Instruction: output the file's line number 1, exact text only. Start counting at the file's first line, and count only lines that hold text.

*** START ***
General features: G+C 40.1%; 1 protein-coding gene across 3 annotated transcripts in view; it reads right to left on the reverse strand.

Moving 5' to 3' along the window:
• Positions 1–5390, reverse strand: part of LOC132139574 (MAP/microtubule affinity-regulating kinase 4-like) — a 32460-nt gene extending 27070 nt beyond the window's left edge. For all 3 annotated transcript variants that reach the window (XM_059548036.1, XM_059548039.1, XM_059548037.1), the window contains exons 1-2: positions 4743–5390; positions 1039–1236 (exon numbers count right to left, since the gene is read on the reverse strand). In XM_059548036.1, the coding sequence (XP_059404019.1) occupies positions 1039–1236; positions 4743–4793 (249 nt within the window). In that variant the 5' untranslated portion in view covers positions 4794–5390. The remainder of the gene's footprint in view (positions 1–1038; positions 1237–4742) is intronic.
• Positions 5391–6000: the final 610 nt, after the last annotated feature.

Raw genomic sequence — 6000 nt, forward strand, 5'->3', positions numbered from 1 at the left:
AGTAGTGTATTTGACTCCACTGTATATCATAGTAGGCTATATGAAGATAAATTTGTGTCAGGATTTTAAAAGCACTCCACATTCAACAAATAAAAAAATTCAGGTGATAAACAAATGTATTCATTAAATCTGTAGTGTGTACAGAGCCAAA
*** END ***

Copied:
General features: G+C 40.1%; 1 protein-coding gene across 3 annotated transcripts in view; it reads right to left on the reverse strand.